Dental phobia, also known as dentophobia, is a term therapists and psychologists use to describe the fear and anxiety a person may experience in a dental setting. People who are scared of visiting their dentist or oral surgeon may avoid dental treatment entirely.
Continue reading to learn about the effects of dental phobia.
Dental Phobia Can Result in Complications
Dental phobia varies dramatically from person to person, and it’s typically the result of genetics or trauma. Some people can avoid their dentists for years without experiencing significant teeth and gum damage, whereas others are more susceptible to tooth decay and gum disease. You shouldn’t avoid seeing your dentist because if you have oral health problems, they can result in infection, which can impact your general health.
In today’s blog, we will discuss the symptoms of dental phobia as well as coping mechanisms.
Types of Dentophobia
Dentophobia is divided into the following elements:
- The dentist: Some people have a fear of IRS auditors and surgeons, but others have an irrational fear of dentists. If you’ve had a negative experience with a particular dentist, you may think all dentists are the same.
- Pain: Completely painless dentistry is impossible, and most procedures involve some degree of pain. Most people are sensitive to oral pain, and some people with dental phobia may believe the discomfort will last forever.
- Noises: Some people with dentophobia are afraid of the sounds that come from a dentist’s office. For instance, some patients may go numb when they hear the sound of a drill.
- Needles: If you’re afraid of needles, you may be terrified of the needles dentists use to numb a patient’s mouth.
What Causes Dental Phobia?
Dental anxiety is usually caused by:
- A traumatic dental experience or other healthcare experiences
- Previous head or neck trauma
- Generalized anxiety, depression, or PTSD
- Feeling like your personal space is being invaded
- Fear of losing control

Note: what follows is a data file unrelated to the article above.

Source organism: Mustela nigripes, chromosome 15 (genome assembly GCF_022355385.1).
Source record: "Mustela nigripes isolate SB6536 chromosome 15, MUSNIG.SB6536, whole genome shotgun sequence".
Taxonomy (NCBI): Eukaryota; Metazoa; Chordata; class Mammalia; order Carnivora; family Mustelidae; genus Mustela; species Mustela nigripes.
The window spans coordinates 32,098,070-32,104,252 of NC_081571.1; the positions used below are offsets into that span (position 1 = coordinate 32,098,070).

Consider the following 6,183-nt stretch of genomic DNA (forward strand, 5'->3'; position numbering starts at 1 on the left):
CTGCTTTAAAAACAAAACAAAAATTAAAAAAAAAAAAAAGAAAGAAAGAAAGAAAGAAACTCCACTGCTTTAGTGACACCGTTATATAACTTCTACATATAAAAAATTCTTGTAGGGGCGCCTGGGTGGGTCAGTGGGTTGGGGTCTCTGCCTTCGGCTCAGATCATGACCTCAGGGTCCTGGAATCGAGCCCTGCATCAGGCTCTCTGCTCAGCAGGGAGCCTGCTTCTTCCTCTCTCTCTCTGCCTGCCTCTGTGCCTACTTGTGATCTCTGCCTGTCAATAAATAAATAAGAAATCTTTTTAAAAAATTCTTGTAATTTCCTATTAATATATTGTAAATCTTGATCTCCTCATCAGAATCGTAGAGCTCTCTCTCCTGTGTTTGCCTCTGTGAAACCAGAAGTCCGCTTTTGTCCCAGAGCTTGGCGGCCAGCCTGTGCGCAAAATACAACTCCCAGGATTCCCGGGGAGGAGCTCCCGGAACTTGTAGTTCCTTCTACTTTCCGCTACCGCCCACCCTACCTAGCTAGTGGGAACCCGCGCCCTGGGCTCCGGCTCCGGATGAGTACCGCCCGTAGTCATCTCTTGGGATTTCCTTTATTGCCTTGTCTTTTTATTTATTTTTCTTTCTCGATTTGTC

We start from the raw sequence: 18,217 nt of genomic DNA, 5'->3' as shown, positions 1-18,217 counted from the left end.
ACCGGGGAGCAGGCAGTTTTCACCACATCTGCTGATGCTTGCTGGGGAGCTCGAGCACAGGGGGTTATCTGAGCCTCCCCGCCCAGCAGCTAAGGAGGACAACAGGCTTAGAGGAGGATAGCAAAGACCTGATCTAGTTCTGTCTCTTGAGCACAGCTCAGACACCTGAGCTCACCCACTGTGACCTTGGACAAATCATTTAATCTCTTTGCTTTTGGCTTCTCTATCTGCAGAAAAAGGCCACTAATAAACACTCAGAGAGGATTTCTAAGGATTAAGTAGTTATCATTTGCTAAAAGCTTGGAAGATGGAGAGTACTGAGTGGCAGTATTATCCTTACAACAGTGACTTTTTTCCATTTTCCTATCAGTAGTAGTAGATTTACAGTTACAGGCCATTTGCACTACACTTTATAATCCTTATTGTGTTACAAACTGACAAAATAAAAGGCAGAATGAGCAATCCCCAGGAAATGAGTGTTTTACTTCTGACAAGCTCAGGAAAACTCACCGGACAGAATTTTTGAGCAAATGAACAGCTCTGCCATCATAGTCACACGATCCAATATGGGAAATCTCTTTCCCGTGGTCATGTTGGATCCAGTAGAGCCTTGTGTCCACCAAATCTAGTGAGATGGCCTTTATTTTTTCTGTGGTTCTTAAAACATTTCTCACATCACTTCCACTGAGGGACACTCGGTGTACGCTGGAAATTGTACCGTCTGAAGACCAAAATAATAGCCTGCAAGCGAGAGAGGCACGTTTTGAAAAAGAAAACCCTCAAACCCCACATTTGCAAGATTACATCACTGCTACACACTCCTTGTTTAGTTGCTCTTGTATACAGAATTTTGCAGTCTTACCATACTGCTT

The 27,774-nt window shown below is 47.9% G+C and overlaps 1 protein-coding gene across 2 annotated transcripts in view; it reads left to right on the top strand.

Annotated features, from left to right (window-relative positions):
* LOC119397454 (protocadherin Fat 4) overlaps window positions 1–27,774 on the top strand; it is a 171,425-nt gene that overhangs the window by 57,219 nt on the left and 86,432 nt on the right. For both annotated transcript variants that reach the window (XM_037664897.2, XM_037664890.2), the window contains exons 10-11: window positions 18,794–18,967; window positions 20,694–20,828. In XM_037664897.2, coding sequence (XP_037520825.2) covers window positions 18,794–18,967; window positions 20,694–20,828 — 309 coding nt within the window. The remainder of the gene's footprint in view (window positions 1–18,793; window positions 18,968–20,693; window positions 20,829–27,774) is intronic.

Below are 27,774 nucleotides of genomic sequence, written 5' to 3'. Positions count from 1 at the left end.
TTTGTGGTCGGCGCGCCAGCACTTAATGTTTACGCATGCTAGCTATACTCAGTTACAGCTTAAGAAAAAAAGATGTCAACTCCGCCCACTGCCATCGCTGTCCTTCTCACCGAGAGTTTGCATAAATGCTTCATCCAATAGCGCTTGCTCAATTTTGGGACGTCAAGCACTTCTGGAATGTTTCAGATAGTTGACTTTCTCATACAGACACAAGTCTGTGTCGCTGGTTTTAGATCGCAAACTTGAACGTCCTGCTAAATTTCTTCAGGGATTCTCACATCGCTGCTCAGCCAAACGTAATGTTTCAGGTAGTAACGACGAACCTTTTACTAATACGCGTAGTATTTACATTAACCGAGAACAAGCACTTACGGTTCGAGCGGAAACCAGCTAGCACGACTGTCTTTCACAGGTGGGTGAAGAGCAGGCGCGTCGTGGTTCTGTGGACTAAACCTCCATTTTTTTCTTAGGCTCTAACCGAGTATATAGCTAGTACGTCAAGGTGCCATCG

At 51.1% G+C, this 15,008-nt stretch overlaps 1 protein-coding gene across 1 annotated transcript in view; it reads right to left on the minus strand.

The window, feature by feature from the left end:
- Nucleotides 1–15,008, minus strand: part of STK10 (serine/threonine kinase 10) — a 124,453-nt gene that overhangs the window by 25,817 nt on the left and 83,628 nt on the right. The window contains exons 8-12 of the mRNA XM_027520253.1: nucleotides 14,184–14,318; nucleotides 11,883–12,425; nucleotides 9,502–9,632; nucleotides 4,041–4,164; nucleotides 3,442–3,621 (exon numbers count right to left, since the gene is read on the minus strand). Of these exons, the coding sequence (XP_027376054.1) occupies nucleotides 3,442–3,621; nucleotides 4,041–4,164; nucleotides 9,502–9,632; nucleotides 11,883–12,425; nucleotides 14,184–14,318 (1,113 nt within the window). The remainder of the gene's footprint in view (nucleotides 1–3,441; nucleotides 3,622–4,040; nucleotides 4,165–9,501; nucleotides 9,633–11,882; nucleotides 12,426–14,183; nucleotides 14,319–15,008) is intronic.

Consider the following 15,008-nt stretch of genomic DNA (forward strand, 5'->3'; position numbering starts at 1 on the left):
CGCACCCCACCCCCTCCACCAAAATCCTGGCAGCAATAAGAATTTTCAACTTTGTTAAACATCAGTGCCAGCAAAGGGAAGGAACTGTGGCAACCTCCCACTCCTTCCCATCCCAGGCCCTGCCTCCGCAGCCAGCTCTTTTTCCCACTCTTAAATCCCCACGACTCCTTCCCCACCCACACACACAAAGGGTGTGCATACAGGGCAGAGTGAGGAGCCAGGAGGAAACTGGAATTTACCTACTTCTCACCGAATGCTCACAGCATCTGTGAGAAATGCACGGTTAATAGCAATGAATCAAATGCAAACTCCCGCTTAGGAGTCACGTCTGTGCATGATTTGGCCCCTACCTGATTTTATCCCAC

- Trust issues
How Can I Tell If I Have Dental Phobia?
People with dental phobia usually experience the following when talking about the dentist:
- Racing heartbeat
- Low blood pressure, which can lead to fainting
- Visible distress, which may include crying
- Withdrawal, or using humor to mask panic
Some anxious patients frequently miss their dental appointments or refuse to schedule one in the first place.
How Can I Cope With Dental Phobia?
If your dentophobia is paralyzing, we recommend you consult with a licensed mental health professional before seeking dental treatment. A therapist or psychologist can help you get over your fear by guiding you through these techniques:
- Deep breathing
- Mindfulness meditation
- Guided imagery
- Progressive muscle relaxation
Once your phobia is manageable, you will be able to visit your dentist or oral surgeon. When you schedule your consultation, explain you have dentophobia and need accommodations. Ask your dentist or oral surgeon if you can watch television or listen to music during your appointment. Alternatively, you can also ask for sedatives to fall asleep.
Oral & Facial Surgery of Utah Can Help You
Although dental phobia is debilitating, you must try your best to routinely visit your dentist or oral surgeon to stay on top of your oral and general health. At Oral & Facial Surgery of Utah, our board-certified oral surgeons have experience at working with people of all backgrounds. We will tend to your needs and treat you with the utmost respect. Contact us today.